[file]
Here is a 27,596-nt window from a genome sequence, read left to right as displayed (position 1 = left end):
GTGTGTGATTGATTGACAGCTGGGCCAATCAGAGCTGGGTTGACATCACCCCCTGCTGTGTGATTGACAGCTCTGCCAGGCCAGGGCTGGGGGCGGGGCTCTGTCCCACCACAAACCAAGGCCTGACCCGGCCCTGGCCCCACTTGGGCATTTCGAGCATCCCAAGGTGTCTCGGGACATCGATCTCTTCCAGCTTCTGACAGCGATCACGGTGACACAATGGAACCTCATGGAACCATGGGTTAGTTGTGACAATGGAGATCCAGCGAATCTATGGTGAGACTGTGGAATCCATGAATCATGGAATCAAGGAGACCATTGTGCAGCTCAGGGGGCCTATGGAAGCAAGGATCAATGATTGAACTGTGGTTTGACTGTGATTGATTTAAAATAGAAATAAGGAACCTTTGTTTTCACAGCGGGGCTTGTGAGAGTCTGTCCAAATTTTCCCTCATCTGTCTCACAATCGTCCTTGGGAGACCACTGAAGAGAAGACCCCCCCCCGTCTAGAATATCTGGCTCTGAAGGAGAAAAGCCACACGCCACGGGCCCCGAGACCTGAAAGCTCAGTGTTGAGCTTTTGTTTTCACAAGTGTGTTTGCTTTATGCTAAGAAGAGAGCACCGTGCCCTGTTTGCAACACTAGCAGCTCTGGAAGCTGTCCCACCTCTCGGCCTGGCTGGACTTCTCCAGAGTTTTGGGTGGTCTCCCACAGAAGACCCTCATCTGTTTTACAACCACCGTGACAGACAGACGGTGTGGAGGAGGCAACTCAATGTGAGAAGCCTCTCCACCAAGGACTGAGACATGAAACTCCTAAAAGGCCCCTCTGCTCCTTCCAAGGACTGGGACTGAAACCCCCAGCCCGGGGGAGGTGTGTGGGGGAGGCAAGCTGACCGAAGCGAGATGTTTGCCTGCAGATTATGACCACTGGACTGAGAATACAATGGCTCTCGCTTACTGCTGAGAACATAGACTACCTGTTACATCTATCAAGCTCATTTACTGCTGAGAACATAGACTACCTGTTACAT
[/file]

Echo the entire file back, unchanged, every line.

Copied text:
Here is a 27,596-nt window from a genome sequence, read left to right as displayed (position 1 = left end):
GTGTGTGATTGATTGACAGCTGGGCCAATCAGAGCTGGGTTGACATCACCCCCTGCTGTGTGATTGACAGCTCTGCCAGGCCAGGGCTGGGGGCGGGGCTCTGTCCCACCACAAACCAAGGCCTGACCCGGCCCTGGCCCCACTTGGGCATTTCGAGCATCCCAAGGTGTCTCGGGACATCGATCTCTTCCAGCTTCTGACAGCGATCACGGTGACACAATGGAACCTCATGGAACCATGGGTTAGTTGTGACAATGGAGATCCAGCGAATCTATGGTGAGACTGTGGAATCCATGAATCATGGAATCAAGGAGACCATTGTGCAGCTCAGGGGGCCTATGGAAGCAAGGATCAATGATTGAACTGTGGTTTGACTGTGATTGATTTAAAATAGAAATAAGGAACCTTTGTTTTCACAGCGGGGCTTGTGAGAGTCTGTCCAAATTTTCCCTCATCTGTCTCACAATCGTCCTTGGGAGACCACTGAAGAGAAGACCCCCCCCCGTCTAGAATATCTGGCTCTGAAGGAGAAAAGCCACACGCCACGGGCCCCGAGACCTGAAAGCTCAGTGTTGAGCTTTTGTTTTCACAAGTGTGTTTGCTTTATGCTAAGAAGAGAGCACCGTGCCCTGTTTGCAACACTAGCAGCTCTGGAAGCTGTCCCACCTCTCGGCCTGGCTGGACTTCTCCAGAGTTTTGGGTGGTCTCCCACAGAAGACCCTCATCTGTTTTACAACCACCGTGACAGACAGACGGTGTGGAGGAGGCAACTCAATGTGAGAAGCCTCTCCACCAAGGACTGAGACATGAAACTCCTAAAAGGCCCCTCTGCTCCTTCCAAGGACTGGGACTGAAACCCCCAGCCCGGGGGAGGTGTGTGGGGGAGGCAAGCTGACCGAAGCGAGATGTTTGCCTGCAGATTATGACCACTGGACTGAGAATACAATGGCTCTCGCTTACTGCTGAGAACATAGACTACCTGTTACATCTATCAAGCTCATTTACTGCTGAGAACATAGACTACCTGTTACAT